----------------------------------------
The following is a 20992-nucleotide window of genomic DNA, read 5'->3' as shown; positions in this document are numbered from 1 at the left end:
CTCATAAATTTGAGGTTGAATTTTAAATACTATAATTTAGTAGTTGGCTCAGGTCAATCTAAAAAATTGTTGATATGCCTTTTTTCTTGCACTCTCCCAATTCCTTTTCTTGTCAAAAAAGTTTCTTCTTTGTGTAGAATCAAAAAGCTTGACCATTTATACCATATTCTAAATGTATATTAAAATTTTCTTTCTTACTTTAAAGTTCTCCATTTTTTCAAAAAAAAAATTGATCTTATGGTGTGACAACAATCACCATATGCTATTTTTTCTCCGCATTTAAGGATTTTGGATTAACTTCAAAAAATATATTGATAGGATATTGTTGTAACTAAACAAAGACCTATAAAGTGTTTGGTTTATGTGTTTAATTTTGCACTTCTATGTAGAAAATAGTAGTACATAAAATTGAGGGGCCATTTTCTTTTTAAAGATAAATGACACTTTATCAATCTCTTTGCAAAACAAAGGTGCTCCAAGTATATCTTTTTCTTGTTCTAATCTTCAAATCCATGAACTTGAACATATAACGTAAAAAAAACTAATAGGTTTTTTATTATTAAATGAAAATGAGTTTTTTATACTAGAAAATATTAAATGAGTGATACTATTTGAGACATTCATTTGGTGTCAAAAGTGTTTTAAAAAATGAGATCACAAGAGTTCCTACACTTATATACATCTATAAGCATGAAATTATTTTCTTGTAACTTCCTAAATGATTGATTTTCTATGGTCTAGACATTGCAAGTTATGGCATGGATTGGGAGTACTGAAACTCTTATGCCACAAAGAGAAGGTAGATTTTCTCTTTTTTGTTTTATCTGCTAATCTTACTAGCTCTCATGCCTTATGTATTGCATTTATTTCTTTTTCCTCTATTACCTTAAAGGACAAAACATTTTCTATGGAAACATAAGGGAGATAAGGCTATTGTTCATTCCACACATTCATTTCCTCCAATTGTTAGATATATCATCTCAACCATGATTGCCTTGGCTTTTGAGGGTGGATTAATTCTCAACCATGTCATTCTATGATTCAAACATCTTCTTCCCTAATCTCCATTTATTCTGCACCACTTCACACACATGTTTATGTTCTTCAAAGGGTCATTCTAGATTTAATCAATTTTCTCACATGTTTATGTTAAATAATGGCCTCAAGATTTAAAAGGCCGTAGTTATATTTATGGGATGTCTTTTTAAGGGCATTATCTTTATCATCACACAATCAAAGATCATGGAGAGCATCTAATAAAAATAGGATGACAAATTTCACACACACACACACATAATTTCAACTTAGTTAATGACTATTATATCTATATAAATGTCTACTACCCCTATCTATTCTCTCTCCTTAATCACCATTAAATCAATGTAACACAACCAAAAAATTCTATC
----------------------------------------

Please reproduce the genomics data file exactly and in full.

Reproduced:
The following is a 20992-nucleotide window of genomic DNA, read 5'->3' as shown; positions in this document are numbered from 1 at the left end:
CTCATAAATTTGAGGTTGAATTTTAAATACTATAATTTAGTAGTTGGCTCAGGTCAATCTAAAAAATTGTTGATATGCCTTTTTTCTTGCACTCTCCCAATTCCTTTTCTTGTCAAAAAAGTTTCTTCTTTGTGTAGAATCAAAAAGCTTGACCATTTATACCATATTCTAAATGTATATTAAAATTTTCTTTCTTACTTTAAAGTTCTCCATTTTTTCAAAAAAAAAATTGATCTTATGGTGTGACAACAATCACCATATGCTATTTTTTCTCCGCATTTAAGGATTTTGGATTAACTTCAAAAAATATATTGATAGGATATTGTTGTAACTAAACAAAGACCTATAAAGTGTTTGGTTTATGTGTTTAATTTTGCACTTCTATGTAGAAAATAGTAGTACATAAAATTGAGGGGCCATTTTCTTTTTAAAGATAAATGACACTTTATCAATCTCTTTGCAAAACAAAGGTGCTCCAAGTATATCTTTTTCTTGTTCTAATCTTCAAATCCATGAACTTGAACATATAACGTAAAAAAAACTAATAGGTTTTTTATTATTAAATGAAAATGAGTTTTTTATACTAGAAAATATTAAATGAGTGATACTATTTGAGACATTCATTTGGTGTCAAAAGTGTTTTAAAAAATGAGATCACAAGAGTTCCTACACTTATATACATCTATAAGCATGAAATTATTTTCTTGTAACTTCCTAAATGATTGATTTTCTATGGTCTAGACATTGCAAGTTATGGCATGGATTGGGAGTACTGAAACTCTTATGCCACAAAGAGAAGGTAGATTTTCTCTTTTTTGTTTTATCTGCTAATCTTACTAGCTCTCATGCCTTATGTATTGCATTTATTTCTTTTTCCTCTATTACCTTAAAGGACAAAACATTTTCTATGGAAACATAAGGGAGATAAGGCTATTGTTCATTCCACACATTCATTTCCTCCAATTGTTAGATATATCATCTCAACCATGATTGCCTTGGCTTTTGAGGGTGGATTAATTCTCAACCATGTCATTCTATGATTCAAACATCTTCTTCCCTAATCTCCATTTATTCTGCACCACTTCACACACATGTTTATGTTCTTCAAAGGGTCATTCTAGATTTAATCAATTTTCTCACATGTTTATGTTAAATAATGGCCTCAAGATTTAAAAGGCCGTAGTTATATTTATGGGATGTCTTTTTAAGGGCATTATCTTTATCATCACACAATCAAAGATCATGGAGAGCATCTAATAAAAATAGGATGACAAATTTCACACACACACACACATAATTTCAACTTAGTTAATGACTATTATATCTATATAAATGTCTACTACCCCTATCTATTCTCTCTCCTTAATCACCATTAAATCAATGTAACACAACCAAAAAATTCTATC